By William E. Schultz, DVM For The Education Center

Originally published in Veterinary Practice News, October 2014 – Download as a PDF

Gingival hyperplasia is a common problem in older dogs. It can, however, affect younger ones, too.

The process causes thickening of the gingival mucosa and results in deep mucosal pocketing (Figures 1 and 2). In the case described in this study, in addition to gingival hyperplasia, the dog had an epulis present at the buccal aspect of tooth 404 (Figure 3).

The epulis was fibromatous, and the CO2 laser was sufficient to ensure complete removal. Ossifying epulis, however, may require both laser and rongeurs for removal. Gingival masses should be sent for histopathology.

Laser removal of gingival hyperplasia and epulis causes little to no hemorrhage and very little postoperative pain.[1,2] Electrosurgery and steel may be used but may cause extensive thermal damage and consequently lead to significant post-operative pain. Steel does not allow for hemorrhage control.

Patient:

The procedures were performed on a large mixed-breed canine that weighed 63 pounds and was 9 years, 5 months old.

Client education:

The procedure is always discussed prior to surgery. Before and after pictures are taken and provided to the client when the case is released later in the day. The pet’s name, owner’s name, date and name of the clinic are also placed on the pictures.

Anesthesia and surgery preparation:

Pre-anesthetic pain meds and maintenance on gas anesthesia were utilized for this surgery. Morphine or Buprenorphine were used at the onset of the procedure.

When a surgical laser is used in close proximity to an endotracheal tube, inadvertent laser strike of the tube may result in oxygen/laser combustion. Therefore, caution must be taken and the endotracheal tube must be protected with saline-moistened gauze.

Equipment:

Laser: Aesculight CO2 laser with the fixed spot size, tipless handpiece.

Laser settings: Spot diameter: 0.8 mm

Laser power output: 10-20 watts

Laser mode: Continuous wave (CW)

Procedure:

For this case, we used our flexible fiber CO2 laser set at 10-20 watts of continuous wave with a 0.8 mm beam diameter. Either a fixed spot or an adjustable tipless handpiece are excellent for the procedure.

The wattage depends on the toughness of the hyperplastic tissue. Scaling the teeth before starting the procedure is helpful if the tartar is thick. A perio probe is used to determine pocket depths before starting the procedure.

Gingivectomy:

Before laser ablation, a small periosteal elevator was placed between the tooth and the gingiva to prevent damage to the enamel (Figure 5). It was used to follow the laser beam around the tooth during tissue removal. A small spatula may be used for this purpose as well.

The perio probe was utilized during the procedure to determine if enough tissue had been removed (Figure 6). When the pocket had been eliminated, the laser was used to remove the thickened buccal mucosa (Figure 7). This was necessary in our case, but in mild cases, only the tissue responsible for the pocket may need removal. Maxillary hyperplastic gingiva was gradually ablated in a similar fashion (Figure 8).

Epulis removal:

The periosteal elevator was inserted the full length of the epulis, allowing for rapid CO2 laser removal of the mass. After the excision of the epulis, the specimen was sent to the lab for histopathological examination.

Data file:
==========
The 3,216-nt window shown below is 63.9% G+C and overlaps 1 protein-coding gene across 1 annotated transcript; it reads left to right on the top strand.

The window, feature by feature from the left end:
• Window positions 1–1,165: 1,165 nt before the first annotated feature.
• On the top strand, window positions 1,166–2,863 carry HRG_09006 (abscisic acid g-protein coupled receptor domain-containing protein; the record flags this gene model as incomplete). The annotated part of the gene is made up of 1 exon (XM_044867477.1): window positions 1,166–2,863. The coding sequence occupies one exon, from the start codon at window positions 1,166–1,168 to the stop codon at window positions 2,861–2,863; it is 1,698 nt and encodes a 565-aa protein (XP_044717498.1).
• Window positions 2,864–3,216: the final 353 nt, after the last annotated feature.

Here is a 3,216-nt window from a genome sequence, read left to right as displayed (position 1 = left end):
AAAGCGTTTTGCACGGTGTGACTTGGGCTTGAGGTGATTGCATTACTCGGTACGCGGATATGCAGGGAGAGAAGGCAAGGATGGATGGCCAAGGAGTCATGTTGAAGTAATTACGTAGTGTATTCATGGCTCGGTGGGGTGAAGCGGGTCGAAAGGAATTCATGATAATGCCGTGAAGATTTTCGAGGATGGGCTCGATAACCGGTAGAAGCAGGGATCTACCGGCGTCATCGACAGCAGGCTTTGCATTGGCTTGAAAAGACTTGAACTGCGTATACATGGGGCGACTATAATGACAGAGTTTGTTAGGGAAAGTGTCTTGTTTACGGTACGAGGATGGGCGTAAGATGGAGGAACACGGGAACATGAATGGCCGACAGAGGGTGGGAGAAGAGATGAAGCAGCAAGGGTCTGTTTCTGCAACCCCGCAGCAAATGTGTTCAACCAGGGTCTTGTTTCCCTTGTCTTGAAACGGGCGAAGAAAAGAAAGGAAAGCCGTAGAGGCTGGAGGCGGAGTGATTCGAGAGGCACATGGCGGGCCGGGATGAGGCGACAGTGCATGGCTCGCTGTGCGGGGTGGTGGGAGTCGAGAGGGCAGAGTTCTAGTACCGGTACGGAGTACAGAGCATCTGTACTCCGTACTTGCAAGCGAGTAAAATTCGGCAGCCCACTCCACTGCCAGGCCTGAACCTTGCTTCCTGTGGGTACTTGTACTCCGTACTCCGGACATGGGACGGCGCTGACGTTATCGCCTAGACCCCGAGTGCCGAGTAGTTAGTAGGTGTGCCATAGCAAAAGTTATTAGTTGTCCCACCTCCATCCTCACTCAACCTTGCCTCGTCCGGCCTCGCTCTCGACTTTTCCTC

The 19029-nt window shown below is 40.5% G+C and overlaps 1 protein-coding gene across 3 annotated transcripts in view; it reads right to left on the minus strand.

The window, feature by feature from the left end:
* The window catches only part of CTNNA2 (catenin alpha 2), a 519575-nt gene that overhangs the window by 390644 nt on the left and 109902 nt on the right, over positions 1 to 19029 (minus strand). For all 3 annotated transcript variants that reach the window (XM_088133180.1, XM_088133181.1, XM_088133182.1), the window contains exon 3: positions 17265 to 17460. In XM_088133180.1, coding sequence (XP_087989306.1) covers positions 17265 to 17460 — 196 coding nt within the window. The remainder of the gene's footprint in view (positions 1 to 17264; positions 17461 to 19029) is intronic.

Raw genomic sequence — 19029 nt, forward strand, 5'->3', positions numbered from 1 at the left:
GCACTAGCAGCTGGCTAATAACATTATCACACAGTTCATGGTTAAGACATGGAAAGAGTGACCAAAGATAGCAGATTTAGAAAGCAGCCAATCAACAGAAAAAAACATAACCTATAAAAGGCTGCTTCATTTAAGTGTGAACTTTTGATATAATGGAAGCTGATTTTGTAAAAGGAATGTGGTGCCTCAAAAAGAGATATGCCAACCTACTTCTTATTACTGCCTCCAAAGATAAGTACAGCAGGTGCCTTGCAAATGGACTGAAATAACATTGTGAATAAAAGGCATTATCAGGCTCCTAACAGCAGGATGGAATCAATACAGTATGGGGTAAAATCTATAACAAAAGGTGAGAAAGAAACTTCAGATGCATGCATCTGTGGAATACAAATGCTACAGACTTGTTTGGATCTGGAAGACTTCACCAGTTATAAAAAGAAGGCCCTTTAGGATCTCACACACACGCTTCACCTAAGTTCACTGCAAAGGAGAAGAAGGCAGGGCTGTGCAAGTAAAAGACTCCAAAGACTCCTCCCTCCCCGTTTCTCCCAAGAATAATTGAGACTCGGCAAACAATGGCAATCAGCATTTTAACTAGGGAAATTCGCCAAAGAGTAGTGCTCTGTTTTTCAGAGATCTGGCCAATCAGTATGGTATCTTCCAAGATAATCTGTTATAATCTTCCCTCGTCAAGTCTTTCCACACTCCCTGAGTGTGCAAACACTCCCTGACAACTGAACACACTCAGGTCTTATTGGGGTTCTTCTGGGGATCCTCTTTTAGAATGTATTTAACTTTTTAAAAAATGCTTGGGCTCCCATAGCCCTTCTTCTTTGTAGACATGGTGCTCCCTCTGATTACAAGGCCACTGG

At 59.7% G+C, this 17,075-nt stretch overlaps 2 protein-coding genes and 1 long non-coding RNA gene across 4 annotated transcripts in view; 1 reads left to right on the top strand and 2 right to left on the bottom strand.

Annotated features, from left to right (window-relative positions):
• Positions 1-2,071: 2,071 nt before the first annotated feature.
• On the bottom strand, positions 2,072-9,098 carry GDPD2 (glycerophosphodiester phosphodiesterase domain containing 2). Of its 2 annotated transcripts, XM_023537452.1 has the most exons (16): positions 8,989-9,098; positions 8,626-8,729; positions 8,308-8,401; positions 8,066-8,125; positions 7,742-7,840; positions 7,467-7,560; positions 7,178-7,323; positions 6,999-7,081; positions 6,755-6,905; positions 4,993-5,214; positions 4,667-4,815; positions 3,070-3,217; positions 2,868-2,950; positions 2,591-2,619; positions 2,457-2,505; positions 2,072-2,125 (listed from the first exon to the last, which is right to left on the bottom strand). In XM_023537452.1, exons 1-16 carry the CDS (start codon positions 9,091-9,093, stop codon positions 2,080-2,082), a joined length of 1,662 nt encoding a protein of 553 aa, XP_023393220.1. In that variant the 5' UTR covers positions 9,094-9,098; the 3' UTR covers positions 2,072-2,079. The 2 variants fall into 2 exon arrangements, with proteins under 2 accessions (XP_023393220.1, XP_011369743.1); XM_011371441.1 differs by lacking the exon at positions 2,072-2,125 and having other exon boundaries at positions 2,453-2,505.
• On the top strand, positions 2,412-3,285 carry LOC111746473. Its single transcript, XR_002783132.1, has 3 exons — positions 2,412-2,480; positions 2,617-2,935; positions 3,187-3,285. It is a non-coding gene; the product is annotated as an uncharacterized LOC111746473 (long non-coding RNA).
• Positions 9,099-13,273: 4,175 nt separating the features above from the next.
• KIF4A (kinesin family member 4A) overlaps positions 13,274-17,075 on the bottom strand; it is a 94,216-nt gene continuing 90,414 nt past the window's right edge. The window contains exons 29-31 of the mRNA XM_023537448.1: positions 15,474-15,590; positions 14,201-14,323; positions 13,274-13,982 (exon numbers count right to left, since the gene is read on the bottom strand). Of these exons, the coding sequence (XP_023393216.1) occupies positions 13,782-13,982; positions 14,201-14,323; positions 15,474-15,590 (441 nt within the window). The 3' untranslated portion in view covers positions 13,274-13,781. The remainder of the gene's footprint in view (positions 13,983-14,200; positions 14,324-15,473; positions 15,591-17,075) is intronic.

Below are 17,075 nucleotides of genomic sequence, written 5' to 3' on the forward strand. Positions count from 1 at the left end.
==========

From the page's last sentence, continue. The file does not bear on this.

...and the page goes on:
The remaining excess tissue was ablated (Figures 11-12). Smaller epulis may be ablated completely if histopathology is not necessary.

The char was removed from the surgical site using diluted chlorhexadine on a gauze pad (Figure 13). The teeth were then scaled to remove tartar present in the pocketed areas. Polishing with prophy paste completed the procedure.

Post-operative Care:

The dog was sent home on antibiotics, NSAIDs and pain medications for the week following the procedure. Typically we use Clindamycin, carprofen and tramadol at the appropriate dose per kg body weight. Chlorhexadine oral rinse is also used for the first week to 10 days following the procedure. The pets are on soft food the night of the surgery and most will be on regular diet by Day 2 post-op.

Follow-up Exam:

Ten days after the surgery, the dog came for a follow-up examination, showing excellent healing (Figure 14).

Conclusion:

Laser gingivectomy is a necessary procedure when pocketing is present. The surgery involves highly vascular tissue and can result in bleeding and post-operative swelling, pain and inflammation. The use of our CO2 laser made the surgery bloodless and the recovery uneventful.

Dr. Will Schultz graduated from Michigan State University College of Veterinary Medicine in 1973, went into private practice and opened his companion animal practice in the fall of 1974. Dr. Schultz is the recipient of the 2014 Dr. John Steiner Award for Excellence in Practice from the Society for Theriogenology. Dr. Schultz is using a 40-watt flexible waveguide CO2 laser with constant and SuperPulse modes.

References

  1. Berger NA, Eeg PH. Veterinary laser surgery: a practical guide, Ames, IA: Blackwell Publishing, 2006.
  2. Godbold, JC. Laser Surgery, CO2. In: Norsworthy GD, Grace SF, Crystal MA, Tilley LP (Eds). The Feline Patient, 4th ed. Blackwell Publishing Ltd., 2011; pp. 255-259.

This Education Center story was underwritten by Aesculight of Woodinville, Wash., the manufacturer of the only American-made CO2 laser.


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